Fenland farmers are being urged to join the Higher Level Stewardship Scheme in a bid to save the last remaining fragments of the region’s traditional orchards.
Conservationists have voiced concern that the scheme is failing to attract enough applications to meet its objective of preserving the landscape and wildlife associated with arable farming.
They have warned that many orchards around the market town of Wisbech could disappear altogether – despite the introduction of the stewardship scheme which pays farmers £250/ha (£101/acre) for their preservation.
Bob Lever, of the East of England Apples and Orchards Project, said:
“The HLS gives farmers more scope than any other environment scheme for preservation of traditional orchards.
We want more farmers to take advantage of it and sign up.”
Once a prime fruit growing area in the heart of the Fens, there are now believed to be fewer than 100 traditional orchards left in Cambridgeshire.
The fragments that remained – often on arable farms – were of national importance, said Mr Lever.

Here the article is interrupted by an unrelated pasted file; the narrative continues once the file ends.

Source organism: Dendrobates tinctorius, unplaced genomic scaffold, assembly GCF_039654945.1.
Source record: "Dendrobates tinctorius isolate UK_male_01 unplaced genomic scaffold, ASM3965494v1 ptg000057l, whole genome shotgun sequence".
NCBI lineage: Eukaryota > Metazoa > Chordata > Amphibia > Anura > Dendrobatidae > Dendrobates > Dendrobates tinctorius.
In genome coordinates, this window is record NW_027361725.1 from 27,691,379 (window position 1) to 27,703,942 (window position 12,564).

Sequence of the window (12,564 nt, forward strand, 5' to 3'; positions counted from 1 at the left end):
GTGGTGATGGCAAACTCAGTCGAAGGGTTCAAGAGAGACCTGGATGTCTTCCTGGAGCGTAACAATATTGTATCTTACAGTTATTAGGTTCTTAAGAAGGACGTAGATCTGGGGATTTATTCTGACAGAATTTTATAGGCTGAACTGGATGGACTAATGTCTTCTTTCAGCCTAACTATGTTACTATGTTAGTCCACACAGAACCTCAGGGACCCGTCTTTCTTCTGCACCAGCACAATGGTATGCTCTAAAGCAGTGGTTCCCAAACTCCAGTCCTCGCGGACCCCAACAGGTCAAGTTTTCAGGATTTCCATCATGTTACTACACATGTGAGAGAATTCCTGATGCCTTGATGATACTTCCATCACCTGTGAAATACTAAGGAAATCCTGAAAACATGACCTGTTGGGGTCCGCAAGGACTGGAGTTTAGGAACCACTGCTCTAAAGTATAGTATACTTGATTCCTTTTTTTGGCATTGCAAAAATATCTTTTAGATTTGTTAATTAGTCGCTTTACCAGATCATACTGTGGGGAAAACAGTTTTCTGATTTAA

Government grants encouraged many farmers to grub up trees as Britain sought to increase food production following World War Two.
Ironically, the government now wants farmers to replant traditional apple varieties.
DEFRA this week admitted disappointment over the number of farmers joining the HLS scheme since it was launched last year.
Officials said they would look favourably on applications from farmers with as few as six traditional fruit trees.
Nigel Russell, of DEFRA’s Rural Development Service, said: “Restoring orchards is one of the better paid options considering the amount of work involved.
Unless we are careful, there will come a time when what remains will have fallen by the wayside.”
But it is not all bad news.
David Wheatley, who farms 120ha (300 acres) of wheat, sugar beet and potatoes at Wisbech St Mary, said receiving payments to restore nine hectares (22 acres) of derelict orchards had “been a lifeline” for his business.
“Restoring the orchards has been a valuable source of income for us at a time when prices for our other arable crops have been at rock bottom.
We have managed to identify almost 30 apple varieties and take on an extra employee.”